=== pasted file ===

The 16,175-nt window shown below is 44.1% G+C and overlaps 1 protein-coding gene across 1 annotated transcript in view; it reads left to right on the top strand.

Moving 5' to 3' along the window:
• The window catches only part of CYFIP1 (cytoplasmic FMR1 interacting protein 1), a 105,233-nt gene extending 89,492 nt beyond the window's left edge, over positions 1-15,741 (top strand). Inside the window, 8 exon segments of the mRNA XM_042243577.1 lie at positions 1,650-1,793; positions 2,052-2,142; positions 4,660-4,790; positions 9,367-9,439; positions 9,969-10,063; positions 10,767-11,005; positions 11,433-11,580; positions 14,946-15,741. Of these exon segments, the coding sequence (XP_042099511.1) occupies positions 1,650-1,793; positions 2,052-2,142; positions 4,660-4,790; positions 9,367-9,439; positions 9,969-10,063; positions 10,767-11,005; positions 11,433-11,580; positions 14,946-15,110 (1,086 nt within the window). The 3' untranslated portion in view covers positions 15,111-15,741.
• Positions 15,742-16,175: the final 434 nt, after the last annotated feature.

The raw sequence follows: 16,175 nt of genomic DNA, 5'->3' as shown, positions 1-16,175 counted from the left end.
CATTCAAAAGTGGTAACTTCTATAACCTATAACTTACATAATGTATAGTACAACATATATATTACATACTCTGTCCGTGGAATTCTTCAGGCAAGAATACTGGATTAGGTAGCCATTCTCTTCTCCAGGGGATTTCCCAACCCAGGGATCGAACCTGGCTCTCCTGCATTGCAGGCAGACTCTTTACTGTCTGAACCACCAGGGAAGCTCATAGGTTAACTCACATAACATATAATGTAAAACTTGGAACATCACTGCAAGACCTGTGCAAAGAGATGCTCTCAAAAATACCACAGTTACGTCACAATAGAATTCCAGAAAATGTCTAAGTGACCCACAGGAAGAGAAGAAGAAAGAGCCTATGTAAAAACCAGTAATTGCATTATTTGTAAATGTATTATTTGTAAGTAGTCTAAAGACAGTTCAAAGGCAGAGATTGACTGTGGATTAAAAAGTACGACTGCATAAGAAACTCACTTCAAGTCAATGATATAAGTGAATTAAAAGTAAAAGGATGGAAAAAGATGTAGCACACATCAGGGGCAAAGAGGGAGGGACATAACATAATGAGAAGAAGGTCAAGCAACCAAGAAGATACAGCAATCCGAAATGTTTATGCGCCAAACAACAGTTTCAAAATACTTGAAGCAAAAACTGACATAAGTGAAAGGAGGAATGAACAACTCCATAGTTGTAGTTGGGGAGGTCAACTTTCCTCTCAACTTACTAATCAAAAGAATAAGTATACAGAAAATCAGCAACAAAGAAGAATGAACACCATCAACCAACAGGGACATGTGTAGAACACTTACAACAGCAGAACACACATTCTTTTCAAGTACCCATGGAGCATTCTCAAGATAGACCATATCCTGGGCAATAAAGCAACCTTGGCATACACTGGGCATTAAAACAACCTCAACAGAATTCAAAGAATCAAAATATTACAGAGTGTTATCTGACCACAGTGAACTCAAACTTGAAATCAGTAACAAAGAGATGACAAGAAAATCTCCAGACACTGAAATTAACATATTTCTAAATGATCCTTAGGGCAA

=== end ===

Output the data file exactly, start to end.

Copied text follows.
The 16,175-nt window shown below is 44.1% G+C and overlaps 1 protein-coding gene across 1 annotated transcript in view; it reads left to right on the top strand.

Moving 5' to 3' along the window:
• The window catches only part of CYFIP1 (cytoplasmic FMR1 interacting protein 1), a 105,233-nt gene extending 89,492 nt beyond the window's left edge, over positions 1-15,741 (top strand). Inside the window, 8 exon segments of the mRNA XM_042243577.1 lie at positions 1,650-1,793; positions 2,052-2,142; positions 4,660-4,790; positions 9,367-9,439; positions 9,969-10,063; positions 10,767-11,005; positions 11,433-11,580; positions 14,946-15,741. Of these exon segments, the coding sequence (XP_042099511.1) occupies positions 1,650-1,793; positions 2,052-2,142; positions 4,660-4,790; positions 9,367-9,439; positions 9,969-10,063; positions 10,767-11,005; positions 11,433-11,580; positions 14,946-15,110 (1,086 nt within the window). The 3' untranslated portion in view covers positions 15,111-15,741.
• Positions 15,742-16,175: the final 434 nt, after the last annotated feature.

The raw sequence follows: 16,175 nt of genomic DNA, 5'->3' as shown, positions 1-16,175 counted from the left end.
CATTCAAAAGTGGTAACTTCTATAACCTATAACTTACATAATGTATAGTACAACATATATATTACATACTCTGTCCGTGGAATTCTTCAGGCAAGAATACTGGATTAGGTAGCCATTCTCTTCTCCAGGGGATTTCCCAACCCAGGGATCGAACCTGGCTCTCCTGCATTGCAGGCAGACTCTTTACTGTCTGAACCACCAGGGAAGCTCATAGGTTAACTCACATAACATATAATGTAAAACTTGGAACATCACTGCAAGACCTGTGCAAAGAGATGCTCTCAAAAATACCACAGTTACGTCACAATAGAATTCCAGAAAATGTCTAAGTGACCCACAGGAAGAGAAGAAGAAAGAGCCTATGTAAAAACCAGTAATTGCATTATTTGTAAATGTATTATTTGTAAGTAGTCTAAAGACAGTTCAAAGGCAGAGATTGACTGTGGATTAAAAAGTACGACTGCATAAGAAACTCACTTCAAGTCAATGATATAAGTGAATTAAAAGTAAAAGGATGGAAAAAGATGTAGCACACATCAGGGGCAAAGAGGGAGGGACATAACATAATGAGAAGAAGGTCAAGCAACCAAGAAGATACAGCAATCCGAAATGTTTATGCGCCAAACAACAGTTTCAAAATACTTGAAGCAAAAACTGACATAAGTGAAAGGAGGAATGAACAACTCCATAGTTGTAGTTGGGGAGGTCAACTTTCCTCTCAACTTACTAATCAAAAGAATAAGTATACAGAAAATCAGCAACAAAGAAGAATGAACACCATCAACCAACAGGGACATGTGTAGAACACTTACAACAGCAGAACACACATTCTTTTCAAGTACCCATGGAGCATTCTCAAGATAGACCATATCCTGGGCAATAAAGCAACCTTGGCATACACTGGGCATTAAAACAACCTCAACAGAATTCAAAGAATCAAAATATTACAGAGTGTTATCTGACCACAGTGAACTCAAACTTGAAATCAGTAACAAAGAGATGACAAGAAAATCTCCAGACACTGAAATTAACATATTTCTAAATGATCCTTAGGGCAA